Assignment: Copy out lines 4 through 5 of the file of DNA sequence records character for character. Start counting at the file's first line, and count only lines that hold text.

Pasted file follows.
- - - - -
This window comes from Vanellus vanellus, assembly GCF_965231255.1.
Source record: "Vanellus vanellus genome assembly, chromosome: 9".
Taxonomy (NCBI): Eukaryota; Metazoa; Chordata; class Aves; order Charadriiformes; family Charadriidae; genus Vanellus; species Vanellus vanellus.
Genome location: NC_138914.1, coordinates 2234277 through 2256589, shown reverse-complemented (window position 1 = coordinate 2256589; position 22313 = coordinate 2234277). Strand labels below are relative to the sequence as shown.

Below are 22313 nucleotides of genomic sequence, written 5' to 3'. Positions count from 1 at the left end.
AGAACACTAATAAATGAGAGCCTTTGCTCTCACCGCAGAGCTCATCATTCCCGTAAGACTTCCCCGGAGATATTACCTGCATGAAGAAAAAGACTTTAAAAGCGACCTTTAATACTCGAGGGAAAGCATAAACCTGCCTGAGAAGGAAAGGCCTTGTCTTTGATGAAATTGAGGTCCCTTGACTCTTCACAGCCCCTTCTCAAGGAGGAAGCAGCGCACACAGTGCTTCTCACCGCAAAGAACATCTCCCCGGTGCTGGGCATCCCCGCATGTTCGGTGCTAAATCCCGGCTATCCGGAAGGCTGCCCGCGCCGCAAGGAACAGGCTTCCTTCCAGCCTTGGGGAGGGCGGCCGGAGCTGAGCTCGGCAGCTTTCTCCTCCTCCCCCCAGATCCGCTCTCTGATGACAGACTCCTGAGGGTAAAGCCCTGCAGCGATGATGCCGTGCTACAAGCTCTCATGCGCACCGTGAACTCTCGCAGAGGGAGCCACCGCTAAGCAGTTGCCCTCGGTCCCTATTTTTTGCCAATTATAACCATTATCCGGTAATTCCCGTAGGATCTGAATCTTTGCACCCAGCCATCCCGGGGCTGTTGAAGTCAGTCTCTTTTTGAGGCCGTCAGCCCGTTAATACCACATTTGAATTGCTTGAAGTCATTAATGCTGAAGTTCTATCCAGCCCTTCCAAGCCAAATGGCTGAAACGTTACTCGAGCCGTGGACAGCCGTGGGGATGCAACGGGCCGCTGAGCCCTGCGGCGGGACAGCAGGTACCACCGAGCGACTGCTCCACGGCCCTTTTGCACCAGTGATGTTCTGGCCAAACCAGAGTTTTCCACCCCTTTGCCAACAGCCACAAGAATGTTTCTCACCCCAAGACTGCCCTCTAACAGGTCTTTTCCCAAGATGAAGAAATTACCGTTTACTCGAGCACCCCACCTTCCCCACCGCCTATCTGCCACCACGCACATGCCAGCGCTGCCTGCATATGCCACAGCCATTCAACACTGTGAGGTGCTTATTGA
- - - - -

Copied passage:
Genome location: NC_138914.1, coordinates 2234277 through 2256589, shown reverse-complemented (window position 1 = coordinate 2256589; position 22313 = coordinate 2234277). Strand labels below are relative to the sequence as shown.

Below are 22313 nucleotides of genomic sequence, written 5' to 3'. Positions count from 1 at the left end.